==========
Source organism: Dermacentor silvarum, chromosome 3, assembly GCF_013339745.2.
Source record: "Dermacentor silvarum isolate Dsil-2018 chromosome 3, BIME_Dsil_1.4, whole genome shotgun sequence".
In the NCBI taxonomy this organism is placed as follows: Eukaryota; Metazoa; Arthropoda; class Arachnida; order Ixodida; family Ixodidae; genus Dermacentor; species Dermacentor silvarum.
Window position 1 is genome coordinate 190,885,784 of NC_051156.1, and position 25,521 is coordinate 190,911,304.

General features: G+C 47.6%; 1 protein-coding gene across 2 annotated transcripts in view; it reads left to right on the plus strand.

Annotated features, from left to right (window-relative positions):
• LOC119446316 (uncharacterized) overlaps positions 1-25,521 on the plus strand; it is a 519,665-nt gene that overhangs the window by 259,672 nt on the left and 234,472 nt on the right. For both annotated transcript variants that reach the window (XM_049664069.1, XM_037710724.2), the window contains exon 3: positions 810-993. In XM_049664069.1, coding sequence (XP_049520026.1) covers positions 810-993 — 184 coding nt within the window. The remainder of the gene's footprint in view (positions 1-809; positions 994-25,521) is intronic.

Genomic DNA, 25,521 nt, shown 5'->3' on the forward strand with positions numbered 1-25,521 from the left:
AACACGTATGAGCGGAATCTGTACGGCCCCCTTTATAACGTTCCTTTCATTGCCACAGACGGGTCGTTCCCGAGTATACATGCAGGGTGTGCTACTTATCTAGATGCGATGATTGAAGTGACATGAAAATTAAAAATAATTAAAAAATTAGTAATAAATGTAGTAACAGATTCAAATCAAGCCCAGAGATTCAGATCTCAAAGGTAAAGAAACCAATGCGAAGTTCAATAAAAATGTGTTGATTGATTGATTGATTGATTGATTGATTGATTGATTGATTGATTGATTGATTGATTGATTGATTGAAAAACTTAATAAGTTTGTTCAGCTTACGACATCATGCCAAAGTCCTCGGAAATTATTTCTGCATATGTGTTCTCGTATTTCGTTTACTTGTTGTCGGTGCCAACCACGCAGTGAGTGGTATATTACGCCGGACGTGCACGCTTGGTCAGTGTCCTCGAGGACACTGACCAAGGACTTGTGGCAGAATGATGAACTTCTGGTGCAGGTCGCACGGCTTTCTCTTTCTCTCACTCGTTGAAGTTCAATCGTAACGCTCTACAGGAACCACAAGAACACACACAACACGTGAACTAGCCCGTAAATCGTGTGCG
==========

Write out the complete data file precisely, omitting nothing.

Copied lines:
Source organism: Dermacentor silvarum, chromosome 3, assembly GCF_013339745.2.
Source record: "Dermacentor silvarum isolate Dsil-2018 chromosome 3, BIME_Dsil_1.4, whole genome shotgun sequence".
In the NCBI taxonomy this organism is placed as follows: Eukaryota; Metazoa; Arthropoda; class Arachnida; order Ixodida; family Ixodidae; genus Dermacentor; species Dermacentor silvarum.
Window position 1 is genome coordinate 190,885,784 of NC_051156.1, and position 25,521 is coordinate 190,911,304.

General features: G+C 47.6%; 1 protein-coding gene across 2 annotated transcripts in view; it reads left to right on the plus strand.

Annotated features, from left to right (window-relative positions):
• LOC119446316 (uncharacterized) overlaps positions 1-25,521 on the plus strand; it is a 519,665-nt gene that overhangs the window by 259,672 nt on the left and 234,472 nt on the right. For both annotated transcript variants that reach the window (XM_049664069.1, XM_037710724.2), the window contains exon 3: positions 810-993. In XM_049664069.1, coding sequence (XP_049520026.1) covers positions 810-993 — 184 coding nt within the window. The remainder of the gene's footprint in view (positions 1-809; positions 994-25,521) is intronic.

Genomic DNA, 25,521 nt, shown 5'->3' on the forward strand with positions numbered 1-25,521 from the left:
AACACGTATGAGCGGAATCTGTACGGCCCCCTTTATAACGTTCCTTTCATTGCCACAGACGGGTCGTTCCCGAGTATACATGCAGGGTGTGCTACTTATCTAGATGCGATGATTGAAGTGACATGAAAATTAAAAATAATTAAAAAATTAGTAATAAATGTAGTAACAGATTCAAATCAAGCCCAGAGATTCAGATCTCAAAGGTAAAGAAACCAATGCGAAGTTCAATAAAAATGTGTTGATTGATTGATTGATTGATTGATTGATTGATTGATTGATTGATTGATTGATTGATTGATTGATTGAAAAACTTAATAAGTTTGTTCAGCTTACGACATCATGCCAAAGTCCTCGGAAATTATTTCTGCATATGTGTTCTCGTATTTCGTTTACTTGTTGTCGGTGCCAACCACGCAGTGAGTGGTATATTACGCCGGACGTGCACGCTTGGTCAGTGTCCTCGAGGACACTGACCAAGGACTTGTGGCAGAATGATGAACTTCTGGTGCAGGTCGCACGGCTTTCTCTTTCTCTCACTCGTTGAAGTTCAATCGTAACGCTCTACAGGAACCACAAGAACACACACAACACGTGAACTAGCCCGTAAATCGTGTGCG